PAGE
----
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Changing Children's Lives through Therapy - Bry's Story

HomeOur StoriesChanging Children’s Lives through Therapy – Bry’s Story

When he was little, Bry used to sleep in his mother’s bed in his Grandmother’s house. He was 2 years old when his grandmother returned from a night shift to find Bry lying on top of his mother touching her throat and mouth. She was not breathing.

By the time he met with Gaddum’s Children and Young People’s therapist, Bry was 8 years old, flush from football on the yard at lunchtime. At school he is eager to please, hardworking, and well mannered. At home, except when he has the exclusive attention of his grandmother, he can be very anxious and aggressive towards others. With the therapist he smiled shyly and spoke softly with a cautious reserve. A speech impediment occasionally obscured the pronunciation of some of his words. Alexithymia is the difficulty in retrieving words to reflect emotions, Bry seemed to struggle with this too. He had been referred for assessment for Autism but had not yet received diagnosis.

Beginning his Therapy journey

The first part of the work was to make him feel safe using breath work, relaxation, and guided visualisations. The therapist and Bry used drawings and games to forge a working relationship that was low key, non-judgemental, accepting, and playful. In the next sessions they used a variety of props for storytelling: puppets with which he improvised stories of friendship, loyalty, and loss; masks exploring what he shows the world and what he hides; and superheroes to dramatize internal conflicts.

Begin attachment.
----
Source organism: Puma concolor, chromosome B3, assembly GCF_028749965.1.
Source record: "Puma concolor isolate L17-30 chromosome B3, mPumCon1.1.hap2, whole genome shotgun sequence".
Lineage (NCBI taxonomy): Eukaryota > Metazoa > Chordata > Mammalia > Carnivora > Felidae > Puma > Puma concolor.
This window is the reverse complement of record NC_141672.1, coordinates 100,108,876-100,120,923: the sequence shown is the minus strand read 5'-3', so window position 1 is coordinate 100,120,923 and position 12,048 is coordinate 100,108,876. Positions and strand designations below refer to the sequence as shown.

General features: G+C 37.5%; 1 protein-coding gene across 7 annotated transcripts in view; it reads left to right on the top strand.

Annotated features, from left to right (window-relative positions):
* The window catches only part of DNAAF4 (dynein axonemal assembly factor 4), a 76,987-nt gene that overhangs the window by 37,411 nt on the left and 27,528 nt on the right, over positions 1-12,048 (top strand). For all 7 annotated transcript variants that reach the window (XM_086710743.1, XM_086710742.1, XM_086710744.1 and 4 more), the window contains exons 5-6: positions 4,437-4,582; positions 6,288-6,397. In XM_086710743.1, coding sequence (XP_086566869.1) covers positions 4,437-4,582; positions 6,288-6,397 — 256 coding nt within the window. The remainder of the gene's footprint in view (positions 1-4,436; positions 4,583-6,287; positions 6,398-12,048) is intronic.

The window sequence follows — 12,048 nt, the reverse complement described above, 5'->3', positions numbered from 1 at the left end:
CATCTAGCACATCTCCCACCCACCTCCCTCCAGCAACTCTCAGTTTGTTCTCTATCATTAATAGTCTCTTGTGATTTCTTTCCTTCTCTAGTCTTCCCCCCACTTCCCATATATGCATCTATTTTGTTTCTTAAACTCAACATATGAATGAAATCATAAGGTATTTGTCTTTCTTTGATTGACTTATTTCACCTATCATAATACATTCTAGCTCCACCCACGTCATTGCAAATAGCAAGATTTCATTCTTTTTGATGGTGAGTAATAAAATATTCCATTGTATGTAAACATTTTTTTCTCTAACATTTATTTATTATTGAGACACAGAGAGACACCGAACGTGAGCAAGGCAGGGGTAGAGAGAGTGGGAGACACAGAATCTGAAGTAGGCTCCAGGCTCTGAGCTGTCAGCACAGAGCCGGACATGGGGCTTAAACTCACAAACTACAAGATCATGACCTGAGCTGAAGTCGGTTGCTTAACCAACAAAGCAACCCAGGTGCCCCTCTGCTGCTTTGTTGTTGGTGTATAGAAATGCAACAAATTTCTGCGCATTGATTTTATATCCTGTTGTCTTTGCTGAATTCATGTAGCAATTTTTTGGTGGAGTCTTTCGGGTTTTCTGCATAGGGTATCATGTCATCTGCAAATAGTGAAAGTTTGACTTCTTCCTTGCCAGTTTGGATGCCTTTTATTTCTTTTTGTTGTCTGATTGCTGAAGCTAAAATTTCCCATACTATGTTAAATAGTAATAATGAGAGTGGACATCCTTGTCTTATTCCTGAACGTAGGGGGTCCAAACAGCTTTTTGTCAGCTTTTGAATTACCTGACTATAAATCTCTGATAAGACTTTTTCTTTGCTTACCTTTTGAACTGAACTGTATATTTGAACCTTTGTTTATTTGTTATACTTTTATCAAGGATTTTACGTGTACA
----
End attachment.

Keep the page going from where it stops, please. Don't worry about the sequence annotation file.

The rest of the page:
In the sixth session messing with magic sand, Bry was comfortable enough to talk directly about what the loss of his mother meant to him. And then he developed those themes in an improvised story about a solitary man finding the pot of gold under a rainbow and sharing it with friends.

Our Therapist and Bry continued to explore expanding awareness of emotional language using a feelings wheel, but also working out other ways of showing emotions using art materials. With charcoals he drew himself as a swing in a park at night. He formed a playdough volcano impervious and cool blue on the outside, and hot ugly red lava inside. “That’s you, isn’t it?”, “Yes”, “How often do you feel like that?”, “Every day”.

Expressing his feelings through Art

In the final session, the therapist asked Bry what he’d like to do. He chose the playdough. They had been talking about digging a fishpond in his back garden, so when he took out the blue colour, the therapist thought he knew where Bry was going with that. He did make a pond but put in it an old sea dragon. She had been imprisoned for 152 years. She was trapped there by the villagers who were scared that she was going to eat them. But Bry was not afraid of her and befriended her. He taught the villagers how to play with her. And in the end, he let her out of the pond. Making friends with his monsters.

Dr Dan Hughes developed the anacronym PACE, which means playful, accepting, curious and empathetic to describe a therapeutic approach for working with adolescents. The therapist believes that those elements contributed to the work Bry and himself conducted together. His grandmother described Bry as not a great talker, but in his creative work Bry found an eloquence that the therapist hope he will continue to explore.